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Extra Virgin Appreciation 101: How to really savour olive oil

Bill Bougourd tastes oil at The Olive Pit. While a layman might not detect anything special, an educated palate can taste almost as many flavours as a wine sommelier.

Charla Jones/Charla Jones/THE GLOBE AND MAIL

Admittedly, drinking a glass of yellow grease does not sound like the most gourmet of experiences. But for foodies such as Torontonian Elaine Wong, it's the only way to unmask the aromas and undertones of what many consider a nondescript product: olive oil.

On a recent Saturday at The Olive Pit Toronto, Ms. Wong is sampling the first of several oils. With the thick, viscous liquid still in her mouth, she pauses, her brow furrowing with concentration. She swallows, then remarks: "It has a strong bitterness that I can feel at the back of my throat."

Olive-oil tastings are the latest trend for epicureans seeking out the complex and new. For a casual experience, customers can walk into select food shops, chat with the resident olive expert and then try a variety of oils. Some stores even offer extended group classes and monthly workshops.

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As with wine tastings, the experience is ritualized in stages. True connoisseurs serve their product in glasses, rather than on vegetables or bread. Food can distract from the oil's complexity, explains Bill Bougourd, who is running the tasting for Ms. Wong and other customers. At The Olive Pit, they serve in small plastic cups, but they also provide bread bites for customers who can't stomach drinking the oil straight. Some people find it "too intense and oily," Mr. Bougourd says.

Ms. Wong plunges her nose into the plastic cup and smells deeply. Then she "slurps the oil," as she puts it, while sucking in air. The oxygen creates a "sort of mayonnaise emulsion," according to the tasting notes provided by California-based Apollo Olive Oil. Since oil and water (saliva) don't naturally mix, adding air to the mixture allows it to have more contact with the taste buds, creating a stronger taste.

"You want the air to go over the oil, hit the back of the throat and up through the nose," says Gerry Shikatani, a freelance culinary critic based in Peterborough, Ont., who also runs tastings at stores, restaurants and private parties. "It's what's called a retro-nasal effect."

The tasting experience can be irritating, difficult or spicy. Olives are naturally a slightly bitter fruit, a sensation that is experienced after a delay, explains Ms. Wong, who works in international development and is such an olive-oil fan that she visits specialty stores around the world to stock up. With a more pungent oil, the aftertaste - a peppery kick - can tickle the back of the throat, Mr. Shikatani says. First-timers "might end up coughing," he warns. Some producers even jokingly classify their extra virgin oils as one-, two- or three-cough oils, according to how much you choke when trying a sip.

While a layman might not detect anything special, an educated palate can taste almost as many flavours as a master sommelier riffing on wine. According to the tip sheets printed off the Web that Ms. Wong has brought to the tasting, olive oils can have flavours rarely associated with olives, such as "tobacco leaf, green banana, green tomato, green tea, sorrel, salad leaves, shallot, fig leaves, hay, chili peppers, yeast, cucumber, mint and artichoke." If it tastes of caramel or toffee, the oil has been burned during production. Any taste of fetid milk, bacon, salami, blue cheese or baby vomit is also a bad sign, and means the oil has a defect.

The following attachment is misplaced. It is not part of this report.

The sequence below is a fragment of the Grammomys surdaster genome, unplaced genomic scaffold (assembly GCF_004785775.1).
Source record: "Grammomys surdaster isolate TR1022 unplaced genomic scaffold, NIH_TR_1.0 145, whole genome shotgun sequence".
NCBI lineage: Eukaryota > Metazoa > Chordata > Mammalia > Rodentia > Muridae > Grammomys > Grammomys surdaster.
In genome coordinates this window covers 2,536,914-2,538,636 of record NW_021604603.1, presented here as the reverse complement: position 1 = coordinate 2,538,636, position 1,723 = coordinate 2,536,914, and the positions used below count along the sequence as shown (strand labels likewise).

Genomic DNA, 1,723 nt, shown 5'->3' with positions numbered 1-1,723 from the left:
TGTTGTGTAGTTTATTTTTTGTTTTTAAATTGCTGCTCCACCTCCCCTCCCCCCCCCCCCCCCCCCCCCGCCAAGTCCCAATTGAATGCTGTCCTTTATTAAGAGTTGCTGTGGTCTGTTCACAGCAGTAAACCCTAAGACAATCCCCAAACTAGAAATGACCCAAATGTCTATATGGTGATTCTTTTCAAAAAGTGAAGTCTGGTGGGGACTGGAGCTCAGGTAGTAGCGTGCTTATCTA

The taste of the oil depends on the growing region, olive type, soil, blend, how it was produced and even whether the fruit was facing sun, explains Toronto food writer Malcolm Jolley. Californian oils tend to be softer and sweeter. Mediterraneans are more aromatic and grassy. Spain is particularly famous for its quality and variety of olive oils, he adds.

The price of an oil varies greatly, from $10 to nearly $200 a litre. But the cheaper ones aren't necessarily a bargain: According to a 2007 study by the Canadian Food Inspection Agency, about 33 per cent of olive oils are contaminated with other ingredients. They might claim to be 100 per cent pure, but they have been mixed with sunflower, canola, olive-pomace (a cheap grade made from the remnants of the fruit) or another oil.

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Educating the palate can protect a foodie from being duped. In her workshops, Claudia Pharand, co-owner of the Montreal chain Olive & Olives, teaches students to pick out the mixed oils - what she calls "fake" products. A pure extra virgin has a high content of monounsaturated fats, and it meets the oleic acid content "as established by the International Olive Oil Council," she says. "Fake" oils likely won't have as many antioxidants or as much vitamin E. The difference can be revelatory.

"People come back to me and say, 'Oh my goodness; I've been buying this and I was completely deceived.'"

Of course, once you've tasted the best, it's hard to return to the run-of-the-mill supermarket variety, says Louise Blondeau, who works in alumni relations at McGill University. Before she took a 90-minute class with Ms. Pharand, she used to buy a single bottle from the grocery store and use it for all her culinary needs. Today she buys about six different ones and varies them according to the dish she's making.

"Once I learned about the richness and complexities of oil, I started to buy the more expensive kinds," Ms. Blondeau says. "I couldn't go back."

Special to The Globe and Mail

Where to taste olive oil

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Toronto The Cheese Boutique. 416-762-6292

Montreal Olive and Olives. 514-526-8989

Vancouver Meinhardt Fine Foods. 604-732-4405

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